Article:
The Samaritans ignore me also.

I emailed The Samaritans following this post but I must have emailed the priest or Levite  that passed by as no one had bothered to reply.

Just like me asking for my Doctors for help and then ALL THE NHS in Wales so far ignoring me, telling me to move on. Made all the more hurtful by Dr Gama saying that “I will always be a Dentist”

He said that I had no confidence in the doctors in C. Surgery and he should know as he CAUSED my left arm to go black because HE was the “professional” that arranged for the BP monitor ON MY LEFT ARM and YET he took 8 months to even THINK about referring me to the Cardiac Team after Dr G K’s comments. He caused the reason for me to wish to kill myself, to stop the NHS doing it for me.

Last week was the SECOND TIME Dr Gama has said my symptoms were being caused by the way I sat. The first time the actual cause was a side effect of  the tablets Rampiril that HE HAD PRESCRIBED FOR ME. What a bloody mess.

This Dr G, Dr Muthakkumar and Dr Ballasuryia is HOW TO TAKE A HISTORY of the patient’s illness. Read and learn, especially as they question the writer poses is

Q: What is bothering you, Mr. Wilson?

A: Well, doc, my right arm is numb.

The only difference is the name and the arm. I am Mr James and the arm is my left. Read the article following the links.

I see NO mention of the way a patient sits as a cause.

====

  • Medical problem solving in general, and conferencemanship in particular—When thinking about these things, and especially when discussing these items in conference, take it a step at a time. Don’t leap to your brilliant diagnosis in one jump. You will wind up getting eviscerated by your professors for a very good reason.

    If you leap and you’re right, horray for you. But if you leap and you’re wrong, you have no way to retrace your steps and correct your thinking. On the wards, this can lead to misdiagnosis. This can be bad. The world, in case you haven’t noticed, is a pretty sloppy and confusing place, medicine no less than the rest of it. If you work methodically towards your answer, you will have a far greater chance of trapping the (correct) beast, rather than getting trapped yourself. So pace yourself. Do it a step at a time. Slow down. Listen for help. Unless your professors are particularly malignant, most of their comments will be attempts to help you out.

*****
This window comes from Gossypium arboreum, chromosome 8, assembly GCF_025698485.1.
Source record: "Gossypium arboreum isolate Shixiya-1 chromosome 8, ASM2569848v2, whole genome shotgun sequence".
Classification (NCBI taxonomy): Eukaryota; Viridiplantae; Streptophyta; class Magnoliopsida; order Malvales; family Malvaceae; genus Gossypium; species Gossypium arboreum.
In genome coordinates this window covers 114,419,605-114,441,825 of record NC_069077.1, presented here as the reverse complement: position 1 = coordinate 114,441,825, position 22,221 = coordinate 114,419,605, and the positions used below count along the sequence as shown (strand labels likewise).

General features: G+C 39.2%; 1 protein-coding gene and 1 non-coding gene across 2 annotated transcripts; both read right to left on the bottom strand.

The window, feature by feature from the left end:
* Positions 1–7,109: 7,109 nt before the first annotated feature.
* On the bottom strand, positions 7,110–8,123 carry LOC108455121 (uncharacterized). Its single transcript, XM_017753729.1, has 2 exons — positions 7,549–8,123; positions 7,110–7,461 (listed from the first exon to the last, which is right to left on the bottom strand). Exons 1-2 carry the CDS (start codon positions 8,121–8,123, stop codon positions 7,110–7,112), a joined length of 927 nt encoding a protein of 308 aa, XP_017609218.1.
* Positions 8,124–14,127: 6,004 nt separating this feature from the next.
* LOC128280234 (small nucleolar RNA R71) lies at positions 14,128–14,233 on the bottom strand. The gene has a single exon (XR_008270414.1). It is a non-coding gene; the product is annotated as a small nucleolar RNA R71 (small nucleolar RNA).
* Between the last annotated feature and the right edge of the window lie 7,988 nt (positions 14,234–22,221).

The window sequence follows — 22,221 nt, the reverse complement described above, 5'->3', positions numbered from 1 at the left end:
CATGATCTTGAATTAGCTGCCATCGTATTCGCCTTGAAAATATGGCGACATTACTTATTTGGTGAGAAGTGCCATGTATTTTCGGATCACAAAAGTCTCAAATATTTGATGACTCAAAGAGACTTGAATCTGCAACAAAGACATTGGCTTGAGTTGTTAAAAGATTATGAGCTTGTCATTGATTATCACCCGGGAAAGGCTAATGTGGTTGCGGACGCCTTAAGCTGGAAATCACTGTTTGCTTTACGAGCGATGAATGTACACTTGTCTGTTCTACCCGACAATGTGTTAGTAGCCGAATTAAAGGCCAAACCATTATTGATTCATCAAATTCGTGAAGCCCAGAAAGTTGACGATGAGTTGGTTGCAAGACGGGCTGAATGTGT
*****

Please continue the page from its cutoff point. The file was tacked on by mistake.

• Never fall in love with a diagnosis.—This is a modification of the old stockbroker’s adage, “Never fall in love with a stock.”
    Sure you made a brilliant diagnosis, discerning and integrating facts that others were too blind or hidebound to see. Of course your brilliant detective work will work out and redound to your eternal credit. Sure. Until it doesn’t, and the universe (aah the universe…) shows you that you were wrong.
    So be willing to accept that you are wrong, and keep your algorithm alive so that you can back up in good time to correct your errors. Nobody is infallible, at least in medicine.

    Don’t forget the ABCs
    Remember that the point of this whole exercise is to make patients better.
    Don’t get so wrapped up in recondite diagnosing and treating that you miss the fact that your patient is going down the tubes
  • Unless of course you are the “professionals” I have seen so far.

    ====

    Although being told that my symptoms were due to the way I sat AGAIN were probably because he had already thrown me out of Castle Surgery and wasn’t brave enough to tell me.

    Maybe he wanted to say as Dr A Lilley did “THAT I DID NOT UNDERSTAND” and thus he ignored the symptoms as she did.

    Auspices of Fair Comment

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